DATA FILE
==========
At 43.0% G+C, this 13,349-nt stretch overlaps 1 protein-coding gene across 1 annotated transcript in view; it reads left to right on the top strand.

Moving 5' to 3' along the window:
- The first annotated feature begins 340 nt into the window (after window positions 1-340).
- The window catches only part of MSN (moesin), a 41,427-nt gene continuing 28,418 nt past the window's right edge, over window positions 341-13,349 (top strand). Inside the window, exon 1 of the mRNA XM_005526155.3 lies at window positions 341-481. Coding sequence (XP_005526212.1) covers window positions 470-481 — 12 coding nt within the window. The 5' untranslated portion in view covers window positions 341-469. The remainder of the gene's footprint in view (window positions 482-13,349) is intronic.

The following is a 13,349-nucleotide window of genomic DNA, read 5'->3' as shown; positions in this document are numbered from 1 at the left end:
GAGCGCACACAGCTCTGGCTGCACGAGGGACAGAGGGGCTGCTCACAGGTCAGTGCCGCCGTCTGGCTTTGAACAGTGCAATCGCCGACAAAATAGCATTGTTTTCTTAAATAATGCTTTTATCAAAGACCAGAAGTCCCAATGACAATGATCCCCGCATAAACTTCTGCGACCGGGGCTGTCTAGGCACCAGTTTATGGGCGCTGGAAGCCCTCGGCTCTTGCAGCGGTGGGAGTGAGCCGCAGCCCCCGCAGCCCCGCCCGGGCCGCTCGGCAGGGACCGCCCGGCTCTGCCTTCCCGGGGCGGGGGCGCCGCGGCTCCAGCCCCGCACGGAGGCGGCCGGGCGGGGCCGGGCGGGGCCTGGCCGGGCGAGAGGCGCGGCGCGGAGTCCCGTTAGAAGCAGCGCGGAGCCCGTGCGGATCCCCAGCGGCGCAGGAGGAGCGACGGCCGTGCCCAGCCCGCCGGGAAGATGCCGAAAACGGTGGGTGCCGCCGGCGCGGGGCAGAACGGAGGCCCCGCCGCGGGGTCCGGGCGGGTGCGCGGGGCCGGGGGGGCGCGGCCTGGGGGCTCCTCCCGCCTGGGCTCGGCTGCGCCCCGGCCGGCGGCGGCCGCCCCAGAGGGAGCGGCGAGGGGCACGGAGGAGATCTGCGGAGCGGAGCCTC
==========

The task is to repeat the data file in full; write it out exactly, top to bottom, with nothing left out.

At 43.0% G+C, this 13,349-nt stretch overlaps 1 protein-coding gene across 1 annotated transcript in view; it reads left to right on the top strand.

Moving 5' to 3' along the window:
- The first annotated feature begins 340 nt into the window (after window positions 1-340).
- The window catches only part of MSN (moesin), a 41,427-nt gene continuing 28,418 nt past the window's right edge, over window positions 341-13,349 (top strand). Inside the window, exon 1 of the mRNA XM_005526155.3 lies at window positions 341-481. Coding sequence (XP_005526212.1) covers window positions 470-481 — 12 coding nt within the window. The 5' untranslated portion in view covers window positions 341-469. The remainder of the gene's footprint in view (window positions 482-13,349) is intronic.

The following is a 13,349-nucleotide window of genomic DNA, read 5'->3' as shown; positions in this document are numbered from 1 at the left end:
GAGCGCACACAGCTCTGGCTGCACGAGGGACAGAGGGGCTGCTCACAGGTCAGTGCCGCCGTCTGGCTTTGAACAGTGCAATCGCCGACAAAATAGCATTGTTTTCTTAAATAATGCTTTTATCAAAGACCAGAAGTCCCAATGACAATGATCCCCGCATAAACTTCTGCGACCGGGGCTGTCTAGGCACCAGTTTATGGGCGCTGGAAGCCCTCGGCTCTTGCAGCGGTGGGAGTGAGCCGCAGCCCCCGCAGCCCCGCCCGGGCCGCTCGGCAGGGACCGCCCGGCTCTGCCTTCCCGGGGCGGGGGCGCCGCGGCTCCAGCCCCGCACGGAGGCGGCCGGGCGGGGCCGGGCGGGGCCTGGCCGGGCGAGAGGCGCGGCGCGGAGTCCCGTTAGAAGCAGCGCGGAGCCCGTGCGGATCCCCAGCGGCGCAGGAGGAGCGACGGCCGTGCCCAGCCCGCCGGGAAGATGCCGAAAACGGTGGGTGCCGCCGGCGCGGGGCAGAACGGAGGCCCCGCCGCGGGGTCCGGGCGGGTGCGCGGGGCCGGGGGGGCGCGGCCTGGGGGCTCCTCCCGCCTGGGCTCGGCTGCGCCCCGGCCGGCGGCGGCCGCCCCAGAGGGAGCGGCGAGGGGCACGGAGGAGATCTGCGGAGCGGAGCCTC